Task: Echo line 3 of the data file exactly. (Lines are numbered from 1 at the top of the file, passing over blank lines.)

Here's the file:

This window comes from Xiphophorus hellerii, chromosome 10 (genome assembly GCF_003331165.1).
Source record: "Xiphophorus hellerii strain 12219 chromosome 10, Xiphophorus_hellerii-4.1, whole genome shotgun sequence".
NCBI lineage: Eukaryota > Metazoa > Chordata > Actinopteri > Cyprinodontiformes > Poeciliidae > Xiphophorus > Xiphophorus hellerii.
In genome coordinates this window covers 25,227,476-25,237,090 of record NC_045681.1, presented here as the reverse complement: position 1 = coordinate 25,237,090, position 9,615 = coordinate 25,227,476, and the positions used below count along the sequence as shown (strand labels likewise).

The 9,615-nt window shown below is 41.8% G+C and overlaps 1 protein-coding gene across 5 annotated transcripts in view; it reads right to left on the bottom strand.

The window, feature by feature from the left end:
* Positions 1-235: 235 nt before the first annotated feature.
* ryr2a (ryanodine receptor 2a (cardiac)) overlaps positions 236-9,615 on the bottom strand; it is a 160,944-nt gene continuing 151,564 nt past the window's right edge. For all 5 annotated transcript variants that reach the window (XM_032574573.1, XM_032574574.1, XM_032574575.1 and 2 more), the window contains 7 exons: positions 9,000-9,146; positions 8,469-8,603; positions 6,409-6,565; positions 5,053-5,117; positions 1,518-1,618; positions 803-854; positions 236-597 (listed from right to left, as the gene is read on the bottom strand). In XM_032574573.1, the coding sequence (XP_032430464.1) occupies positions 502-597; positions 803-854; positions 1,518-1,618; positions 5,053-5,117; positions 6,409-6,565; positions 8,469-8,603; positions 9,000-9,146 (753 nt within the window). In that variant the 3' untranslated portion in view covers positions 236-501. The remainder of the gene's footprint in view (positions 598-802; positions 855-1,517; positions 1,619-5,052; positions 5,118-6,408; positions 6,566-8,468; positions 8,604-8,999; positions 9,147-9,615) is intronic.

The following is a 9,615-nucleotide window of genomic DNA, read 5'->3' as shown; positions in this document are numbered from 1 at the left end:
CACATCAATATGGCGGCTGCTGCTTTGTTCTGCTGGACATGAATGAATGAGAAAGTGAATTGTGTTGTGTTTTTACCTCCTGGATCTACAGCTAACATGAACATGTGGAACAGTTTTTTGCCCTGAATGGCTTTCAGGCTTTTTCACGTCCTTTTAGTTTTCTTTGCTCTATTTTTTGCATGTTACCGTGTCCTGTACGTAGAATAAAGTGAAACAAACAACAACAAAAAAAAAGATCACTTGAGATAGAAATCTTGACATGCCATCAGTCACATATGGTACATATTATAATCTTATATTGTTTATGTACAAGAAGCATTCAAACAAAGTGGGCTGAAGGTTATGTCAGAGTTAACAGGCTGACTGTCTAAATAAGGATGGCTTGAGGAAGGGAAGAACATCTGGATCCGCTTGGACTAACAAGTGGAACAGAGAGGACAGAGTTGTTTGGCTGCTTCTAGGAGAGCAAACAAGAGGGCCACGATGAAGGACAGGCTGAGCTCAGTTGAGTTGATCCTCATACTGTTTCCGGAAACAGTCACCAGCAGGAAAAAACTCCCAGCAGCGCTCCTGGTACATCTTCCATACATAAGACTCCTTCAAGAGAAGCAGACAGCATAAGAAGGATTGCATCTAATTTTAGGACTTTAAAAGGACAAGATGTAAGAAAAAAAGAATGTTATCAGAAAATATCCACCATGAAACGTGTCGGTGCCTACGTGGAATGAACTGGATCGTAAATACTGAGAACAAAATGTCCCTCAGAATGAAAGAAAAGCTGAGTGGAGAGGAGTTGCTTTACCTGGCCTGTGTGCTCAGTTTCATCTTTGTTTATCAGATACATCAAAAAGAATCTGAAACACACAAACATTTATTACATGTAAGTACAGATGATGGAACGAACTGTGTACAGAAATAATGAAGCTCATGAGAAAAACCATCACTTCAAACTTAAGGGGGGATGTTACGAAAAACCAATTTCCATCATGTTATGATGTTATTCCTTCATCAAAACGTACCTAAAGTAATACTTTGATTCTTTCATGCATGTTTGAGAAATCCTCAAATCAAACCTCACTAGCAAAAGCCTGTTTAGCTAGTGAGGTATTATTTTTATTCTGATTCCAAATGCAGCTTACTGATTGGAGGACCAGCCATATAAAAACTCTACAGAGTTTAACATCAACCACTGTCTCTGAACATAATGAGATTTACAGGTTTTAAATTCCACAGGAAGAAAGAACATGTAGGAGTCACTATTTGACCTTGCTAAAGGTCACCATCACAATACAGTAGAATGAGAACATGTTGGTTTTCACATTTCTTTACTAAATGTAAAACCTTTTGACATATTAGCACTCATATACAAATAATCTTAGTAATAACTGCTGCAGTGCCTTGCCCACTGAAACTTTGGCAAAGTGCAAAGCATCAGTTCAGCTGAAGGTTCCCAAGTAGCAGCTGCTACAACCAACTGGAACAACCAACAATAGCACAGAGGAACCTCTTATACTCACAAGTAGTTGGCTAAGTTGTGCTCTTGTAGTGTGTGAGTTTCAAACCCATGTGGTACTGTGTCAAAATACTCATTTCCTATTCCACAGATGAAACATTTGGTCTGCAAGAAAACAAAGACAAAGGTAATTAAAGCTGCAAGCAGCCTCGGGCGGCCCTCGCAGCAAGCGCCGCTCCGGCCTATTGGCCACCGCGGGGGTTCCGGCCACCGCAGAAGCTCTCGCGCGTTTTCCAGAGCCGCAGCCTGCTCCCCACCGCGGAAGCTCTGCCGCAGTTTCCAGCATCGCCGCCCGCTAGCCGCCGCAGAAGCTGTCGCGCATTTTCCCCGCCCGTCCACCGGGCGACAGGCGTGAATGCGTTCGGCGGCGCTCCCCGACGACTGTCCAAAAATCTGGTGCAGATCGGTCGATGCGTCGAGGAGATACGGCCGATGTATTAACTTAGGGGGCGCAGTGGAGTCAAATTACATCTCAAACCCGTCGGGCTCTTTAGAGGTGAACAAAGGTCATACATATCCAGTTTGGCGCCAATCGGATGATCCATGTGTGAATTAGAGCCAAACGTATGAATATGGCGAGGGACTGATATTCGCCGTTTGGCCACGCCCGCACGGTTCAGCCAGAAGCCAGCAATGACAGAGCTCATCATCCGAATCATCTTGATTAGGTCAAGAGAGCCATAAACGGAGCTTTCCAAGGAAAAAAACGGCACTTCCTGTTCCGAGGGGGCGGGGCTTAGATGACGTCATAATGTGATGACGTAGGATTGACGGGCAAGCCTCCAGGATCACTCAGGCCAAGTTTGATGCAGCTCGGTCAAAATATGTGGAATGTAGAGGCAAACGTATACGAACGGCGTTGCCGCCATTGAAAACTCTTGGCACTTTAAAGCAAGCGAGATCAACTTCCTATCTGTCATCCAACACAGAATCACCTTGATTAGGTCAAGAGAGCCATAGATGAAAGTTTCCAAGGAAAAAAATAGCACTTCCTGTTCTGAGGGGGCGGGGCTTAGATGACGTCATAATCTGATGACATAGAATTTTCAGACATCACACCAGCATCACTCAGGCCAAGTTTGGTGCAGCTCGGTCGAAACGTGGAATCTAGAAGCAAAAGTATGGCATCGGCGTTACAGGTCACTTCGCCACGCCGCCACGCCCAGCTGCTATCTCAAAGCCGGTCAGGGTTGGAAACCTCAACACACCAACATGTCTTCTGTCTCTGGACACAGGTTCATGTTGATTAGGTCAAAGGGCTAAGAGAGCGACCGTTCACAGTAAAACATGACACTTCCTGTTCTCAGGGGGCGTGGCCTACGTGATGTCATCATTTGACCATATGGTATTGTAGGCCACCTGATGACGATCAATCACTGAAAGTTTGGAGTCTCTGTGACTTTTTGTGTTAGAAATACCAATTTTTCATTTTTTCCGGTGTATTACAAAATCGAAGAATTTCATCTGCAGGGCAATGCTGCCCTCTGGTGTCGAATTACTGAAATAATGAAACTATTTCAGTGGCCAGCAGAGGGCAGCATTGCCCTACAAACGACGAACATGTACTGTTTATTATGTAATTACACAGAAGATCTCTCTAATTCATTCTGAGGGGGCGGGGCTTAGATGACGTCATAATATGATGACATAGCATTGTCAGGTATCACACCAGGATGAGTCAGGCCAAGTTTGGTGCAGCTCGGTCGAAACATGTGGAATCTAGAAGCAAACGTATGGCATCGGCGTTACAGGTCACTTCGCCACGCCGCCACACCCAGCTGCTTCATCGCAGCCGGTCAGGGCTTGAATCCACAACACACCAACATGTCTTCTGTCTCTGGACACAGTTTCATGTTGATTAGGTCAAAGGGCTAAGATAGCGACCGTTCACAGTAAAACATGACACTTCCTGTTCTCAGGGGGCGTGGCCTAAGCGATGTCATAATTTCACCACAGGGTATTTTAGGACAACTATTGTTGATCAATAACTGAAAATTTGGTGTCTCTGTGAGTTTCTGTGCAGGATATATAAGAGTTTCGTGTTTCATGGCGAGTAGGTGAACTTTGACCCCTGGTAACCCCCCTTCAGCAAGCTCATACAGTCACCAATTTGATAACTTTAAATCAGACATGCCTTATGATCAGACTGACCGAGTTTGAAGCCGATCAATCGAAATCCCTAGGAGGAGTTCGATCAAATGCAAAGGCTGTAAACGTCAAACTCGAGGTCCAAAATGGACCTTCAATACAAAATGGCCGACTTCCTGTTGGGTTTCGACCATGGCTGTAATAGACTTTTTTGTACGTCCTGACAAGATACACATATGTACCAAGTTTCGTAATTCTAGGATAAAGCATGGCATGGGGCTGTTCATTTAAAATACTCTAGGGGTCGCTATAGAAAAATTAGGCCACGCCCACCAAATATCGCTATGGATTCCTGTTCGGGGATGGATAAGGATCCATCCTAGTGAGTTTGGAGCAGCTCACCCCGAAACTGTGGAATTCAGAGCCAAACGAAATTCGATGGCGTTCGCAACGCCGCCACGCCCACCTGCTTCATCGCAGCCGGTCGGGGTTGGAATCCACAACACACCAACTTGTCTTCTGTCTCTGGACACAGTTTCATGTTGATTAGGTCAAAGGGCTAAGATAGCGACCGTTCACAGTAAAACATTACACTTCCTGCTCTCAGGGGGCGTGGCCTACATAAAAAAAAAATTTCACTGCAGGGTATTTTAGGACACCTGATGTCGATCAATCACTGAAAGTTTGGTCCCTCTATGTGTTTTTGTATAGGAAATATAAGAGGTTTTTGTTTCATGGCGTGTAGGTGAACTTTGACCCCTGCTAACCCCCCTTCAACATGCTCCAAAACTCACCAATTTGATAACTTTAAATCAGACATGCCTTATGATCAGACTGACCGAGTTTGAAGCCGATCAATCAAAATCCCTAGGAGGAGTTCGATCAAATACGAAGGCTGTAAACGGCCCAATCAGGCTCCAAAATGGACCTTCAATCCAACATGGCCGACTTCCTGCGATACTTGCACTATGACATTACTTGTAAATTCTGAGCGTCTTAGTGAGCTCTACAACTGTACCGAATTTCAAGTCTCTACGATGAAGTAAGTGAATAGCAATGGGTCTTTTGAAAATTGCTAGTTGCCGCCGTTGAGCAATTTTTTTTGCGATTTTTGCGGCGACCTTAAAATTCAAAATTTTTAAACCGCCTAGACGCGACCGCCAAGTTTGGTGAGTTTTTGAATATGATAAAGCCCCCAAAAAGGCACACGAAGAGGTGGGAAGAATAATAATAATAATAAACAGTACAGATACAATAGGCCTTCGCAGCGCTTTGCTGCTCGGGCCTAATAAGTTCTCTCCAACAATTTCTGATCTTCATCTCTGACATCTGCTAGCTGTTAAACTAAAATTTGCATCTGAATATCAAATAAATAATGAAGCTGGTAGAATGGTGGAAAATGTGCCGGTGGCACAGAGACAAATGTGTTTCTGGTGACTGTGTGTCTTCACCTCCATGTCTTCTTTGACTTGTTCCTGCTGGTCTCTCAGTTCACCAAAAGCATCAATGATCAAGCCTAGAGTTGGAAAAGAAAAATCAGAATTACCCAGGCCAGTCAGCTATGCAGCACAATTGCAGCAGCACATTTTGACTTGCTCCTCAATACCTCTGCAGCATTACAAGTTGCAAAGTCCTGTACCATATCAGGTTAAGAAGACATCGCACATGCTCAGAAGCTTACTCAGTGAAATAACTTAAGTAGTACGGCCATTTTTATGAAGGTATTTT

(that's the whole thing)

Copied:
NCBI lineage: Eukaryota > Metazoa > Chordata > Actinopteri > Cyprinodontiformes > Poeciliidae > Xiphophorus > Xiphophorus hellerii.